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Strange multicomponent source behaviour
Hi,
I am doing a multicomponent simulation of a room, in which air is slowly being converted into CO2 at a boundary wall. To simulate this, I made a wall with a mass fraction wall source that introduces CO2 at 1.1e-5 kg/s. I have built a transient simulation at room temperature with buoyancy, which worked just fine converging to 0.0005, except: 1. For some reason CO2 comes in at a very low temperature, a couple of the cells next to the wall can be 60K below the specified wall temperature of 310K. 2. It seem like more CO2 is being added than I specified. Using the volumeInt(CO2 Ideal Gas.Density * CO2 Ideal Gas.Mass Fraction)@Air function, after 1 second, the total CO2 mass in the domain is ~1.5e-5 kg (should be 1.1e-5), after 600 seconds, it becomes 0.0099 kg instead of the predicted 0.0066 kg. I've just got into multicomponent modeling, does any one know what might be going on? Thanks, -Z- |

Re: Strange multicomponent source behaviour
Dear Zitron,
How did you setup the boundary source? Is it a Continuity equation Mass Source? or just a Mass Fraction equation source.. They are different animals and you must understand what they do. At what temperature is the CO2 coming in? Is it laminar or turbulent flow? Hope it helps Opaque |

Re: Strange multicomponent source behaviour
Hi Opaque,
Thanks for your reply. The source on the wall is a mass fraction source, so I think there is no actual fluid introduced into the domain (no continuity source). There are also no inlets or outlets anywhere to add or remove fluid. The setup is similar to the 2D buoyant cavity tutorial, except with multicomponent fluid. I don't know if there is a way to set the CO2 temperature, since on the mass fraction source options there is only a input for total source or flux of source. I can add an energy source, which will raise the temperature, but I can't understand why I would need to do that. Since the flow speeds in the domain are below 0.6m/s, I chose not to use any turbulence model. I think that is a good assumption, correct? I also used 5-8 layers of inflated mesh on all walls. By the way, I think I solved my second problem: "volumeInt(CO2 Ideal Gas.Density * CO2 Ideal Gas.Mass Fraction)@Air" is the wrong way to do it, I should use: "volumeInt(Density * CO2 Ideal Gas.Mass Fraction)@Air" instead. Now It gives me 0.00659 kg of CO2 after 600 sec, which is pretty close to the 0.0066 kg theoretical. Thanks for your help, -Z- |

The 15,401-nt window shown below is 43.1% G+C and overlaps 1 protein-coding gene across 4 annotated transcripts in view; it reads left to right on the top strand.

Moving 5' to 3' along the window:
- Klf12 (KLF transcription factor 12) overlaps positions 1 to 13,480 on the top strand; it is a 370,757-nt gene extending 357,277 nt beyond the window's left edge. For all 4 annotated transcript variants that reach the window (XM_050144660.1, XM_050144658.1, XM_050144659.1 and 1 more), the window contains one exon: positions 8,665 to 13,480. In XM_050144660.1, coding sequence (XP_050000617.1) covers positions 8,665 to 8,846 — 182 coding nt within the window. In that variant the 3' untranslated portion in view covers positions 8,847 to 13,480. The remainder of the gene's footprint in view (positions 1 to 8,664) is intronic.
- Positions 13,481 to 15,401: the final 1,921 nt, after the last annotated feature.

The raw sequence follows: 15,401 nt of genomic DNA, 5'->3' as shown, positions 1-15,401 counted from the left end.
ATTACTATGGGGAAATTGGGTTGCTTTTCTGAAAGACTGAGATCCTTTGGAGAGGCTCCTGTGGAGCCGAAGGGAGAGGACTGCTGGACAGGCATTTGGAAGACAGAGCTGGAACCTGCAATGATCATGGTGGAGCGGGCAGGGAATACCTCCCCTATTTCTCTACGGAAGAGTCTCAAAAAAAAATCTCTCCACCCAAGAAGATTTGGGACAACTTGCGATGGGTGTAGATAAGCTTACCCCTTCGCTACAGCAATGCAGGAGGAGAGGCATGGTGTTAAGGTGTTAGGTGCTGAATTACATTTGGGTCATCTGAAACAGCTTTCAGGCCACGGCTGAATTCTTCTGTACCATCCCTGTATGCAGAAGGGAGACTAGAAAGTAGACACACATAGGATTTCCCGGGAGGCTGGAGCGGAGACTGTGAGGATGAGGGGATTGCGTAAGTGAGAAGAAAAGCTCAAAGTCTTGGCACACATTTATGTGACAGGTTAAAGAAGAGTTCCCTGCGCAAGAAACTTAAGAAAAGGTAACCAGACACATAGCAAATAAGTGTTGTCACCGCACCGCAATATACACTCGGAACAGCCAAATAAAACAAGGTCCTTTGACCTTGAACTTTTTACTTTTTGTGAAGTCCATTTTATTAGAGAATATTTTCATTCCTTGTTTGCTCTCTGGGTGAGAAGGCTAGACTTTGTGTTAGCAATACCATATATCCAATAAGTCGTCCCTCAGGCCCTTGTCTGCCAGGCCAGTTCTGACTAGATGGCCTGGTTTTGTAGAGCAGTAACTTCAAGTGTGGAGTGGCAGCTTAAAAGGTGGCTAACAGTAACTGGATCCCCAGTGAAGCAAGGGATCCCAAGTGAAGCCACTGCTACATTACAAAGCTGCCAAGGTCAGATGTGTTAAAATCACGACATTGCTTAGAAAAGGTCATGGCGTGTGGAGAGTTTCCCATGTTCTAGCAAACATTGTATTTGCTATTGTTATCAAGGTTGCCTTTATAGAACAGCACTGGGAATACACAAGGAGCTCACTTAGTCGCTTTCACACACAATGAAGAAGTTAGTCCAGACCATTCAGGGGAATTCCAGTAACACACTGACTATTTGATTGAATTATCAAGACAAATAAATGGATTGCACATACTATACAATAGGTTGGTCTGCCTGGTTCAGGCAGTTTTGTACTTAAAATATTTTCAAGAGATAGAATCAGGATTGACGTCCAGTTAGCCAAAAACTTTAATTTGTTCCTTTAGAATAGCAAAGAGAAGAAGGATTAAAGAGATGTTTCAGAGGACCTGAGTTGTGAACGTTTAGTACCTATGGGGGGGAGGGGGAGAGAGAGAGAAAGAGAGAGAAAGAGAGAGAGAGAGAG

Re: Strange multicomponent source behaviour
Dear Zitron,
If that is the case, then you need to account for the energy balance as well. CO2 does not show at wall for free. The control volume at the wall has a finite amount of energy before the conversion. That is, summation of Mass Fraction_i * energy _i = Energy_Value. When you change the composition distribution (mass fractions), the solver will determine a which temperature the new composition will return the same Energy_Value.. CO2 has a non-trivial enthalpy of formation; therefore, the temperature must be very low such that the energy_value constrain is satisfied. Hopefully I explained correctly (and clear).. You need an energy source/sink. Hope this helps, Opaque. |

Re: Strange multicomponent source behaviour
Ah! OK now it makes sense! So I need to add a energy source equal to the enthalpy of formation of CO2 x amount of CO2 produced, or perhaps I can simply set the enthalpy of formation of CO2 to zero, since I'm not interested in the chemistry.
Thanks a lot, that was really helpful! -Z- |

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